In September of 2011, Steven Akin was implanted with an Option IVC filter at Baylor University Medical Center in Dallas, Texas. But in May of 2016, when he began experiencing back pain, Akin sought medical help from Dr. Omar Colon, who ordered an X-ray. Upon examination, Dr. Colon discovered that the IVC filter was deeply embedded in the inferior vena cava. Because of its position, the filter could not be removed without tearing the vein.
The inferior vena cava is the largest vein in the body, and an IVC filter is a cage-like device implanted in that vein. Its purpose is to catch blood clots, preventing them from reaching the heart or lungs, particularly in patients that cannot take anticoagulation medication.
But retrievable IVC filters, such as the Option, are meant to be temporary, and the FDA recommends retrieval between 29 and 54 days after insertion. However, the retrievable filters have a tendency to fracture, tilt, perforate the vena cava wall and other organs, and migrate.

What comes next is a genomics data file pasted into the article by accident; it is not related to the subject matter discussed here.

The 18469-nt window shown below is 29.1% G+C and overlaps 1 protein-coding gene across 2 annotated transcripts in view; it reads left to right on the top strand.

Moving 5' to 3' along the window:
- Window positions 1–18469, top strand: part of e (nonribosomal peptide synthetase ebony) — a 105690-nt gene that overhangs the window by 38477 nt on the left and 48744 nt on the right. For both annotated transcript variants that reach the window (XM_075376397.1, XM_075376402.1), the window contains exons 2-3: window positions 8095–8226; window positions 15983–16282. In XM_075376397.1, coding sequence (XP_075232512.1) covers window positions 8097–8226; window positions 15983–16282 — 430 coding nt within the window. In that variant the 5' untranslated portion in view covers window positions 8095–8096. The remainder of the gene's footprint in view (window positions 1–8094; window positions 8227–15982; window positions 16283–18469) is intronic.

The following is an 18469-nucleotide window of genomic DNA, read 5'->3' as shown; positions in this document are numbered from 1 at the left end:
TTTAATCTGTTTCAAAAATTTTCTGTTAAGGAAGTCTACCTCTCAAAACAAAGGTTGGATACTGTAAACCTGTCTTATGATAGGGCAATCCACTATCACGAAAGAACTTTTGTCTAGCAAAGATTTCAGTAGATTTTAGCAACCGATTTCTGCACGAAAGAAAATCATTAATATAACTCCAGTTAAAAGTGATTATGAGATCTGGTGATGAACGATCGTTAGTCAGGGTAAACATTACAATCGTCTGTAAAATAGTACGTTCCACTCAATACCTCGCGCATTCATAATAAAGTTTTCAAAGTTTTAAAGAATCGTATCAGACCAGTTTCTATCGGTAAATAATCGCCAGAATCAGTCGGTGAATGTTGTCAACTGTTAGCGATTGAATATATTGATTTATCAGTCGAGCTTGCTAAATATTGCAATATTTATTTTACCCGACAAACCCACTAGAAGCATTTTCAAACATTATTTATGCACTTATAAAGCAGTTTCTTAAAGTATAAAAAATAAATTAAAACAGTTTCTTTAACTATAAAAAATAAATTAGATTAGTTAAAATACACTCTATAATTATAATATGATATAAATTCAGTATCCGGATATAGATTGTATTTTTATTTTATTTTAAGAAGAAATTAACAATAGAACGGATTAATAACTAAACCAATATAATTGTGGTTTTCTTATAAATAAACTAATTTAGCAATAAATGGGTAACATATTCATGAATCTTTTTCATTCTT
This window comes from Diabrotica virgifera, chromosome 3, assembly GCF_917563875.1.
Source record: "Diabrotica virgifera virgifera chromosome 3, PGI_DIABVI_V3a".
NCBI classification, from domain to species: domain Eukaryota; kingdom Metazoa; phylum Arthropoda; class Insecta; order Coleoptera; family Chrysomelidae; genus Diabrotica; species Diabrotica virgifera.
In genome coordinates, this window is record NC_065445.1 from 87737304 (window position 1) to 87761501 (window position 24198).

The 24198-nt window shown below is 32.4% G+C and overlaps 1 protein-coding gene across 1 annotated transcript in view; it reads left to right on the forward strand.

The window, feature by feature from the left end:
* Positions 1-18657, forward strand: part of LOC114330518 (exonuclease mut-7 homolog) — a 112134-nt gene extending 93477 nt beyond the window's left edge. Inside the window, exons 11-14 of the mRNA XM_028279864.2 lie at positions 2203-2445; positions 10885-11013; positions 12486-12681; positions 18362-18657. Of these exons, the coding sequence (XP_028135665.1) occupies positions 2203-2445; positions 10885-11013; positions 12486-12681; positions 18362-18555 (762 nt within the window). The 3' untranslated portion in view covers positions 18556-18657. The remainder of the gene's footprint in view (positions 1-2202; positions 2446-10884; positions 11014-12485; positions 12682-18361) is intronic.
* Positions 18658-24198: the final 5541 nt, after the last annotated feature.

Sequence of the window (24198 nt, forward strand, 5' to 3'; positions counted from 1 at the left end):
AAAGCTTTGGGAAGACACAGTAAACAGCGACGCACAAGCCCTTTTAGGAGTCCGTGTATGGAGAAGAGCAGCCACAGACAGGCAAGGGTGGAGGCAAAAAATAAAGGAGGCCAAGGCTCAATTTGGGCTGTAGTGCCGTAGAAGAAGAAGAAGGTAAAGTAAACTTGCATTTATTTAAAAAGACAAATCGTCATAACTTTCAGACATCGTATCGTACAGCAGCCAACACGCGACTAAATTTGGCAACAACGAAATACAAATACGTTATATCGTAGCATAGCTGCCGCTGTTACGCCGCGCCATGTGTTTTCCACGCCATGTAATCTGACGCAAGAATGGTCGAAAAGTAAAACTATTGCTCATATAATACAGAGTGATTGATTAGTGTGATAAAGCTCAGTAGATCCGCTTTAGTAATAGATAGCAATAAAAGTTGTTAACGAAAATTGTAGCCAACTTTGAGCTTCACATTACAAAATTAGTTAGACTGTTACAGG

Akin now requires ongoing monitoring. “As long as the Option filter remains embedded in his vena cava, Plaintiff is at risk for future thrombosis, filter fractures, migrations, perforations, and tilting. He faces numerous health risks, including the risk of death,” his attorney says. Akin has filed a lawsuit against Rex Medical and Argon Medical Devices.
The device maker is now being sued for negligence, with claims that they have been selling a defective and “unreasonably dangerous” medical device. The lawsuit also includes claims that the manufacturer failed to warn about issues and side effects that the device allegedly causes.
Although the Option was FDA “approved,” it was only through a 510(k) application. This means that a new device is allowed to be sold on the market without having undergone clinical trials as long as it is equivalent to another device already on the market.
Unfortunately, the equivalent devices include C.R. Bard’s Recovery filter, which has been linked to 27 deaths and was recalled in 2005, and the G2 filter. Bard is currently facing more than 700 lawsuits regarding the two filters.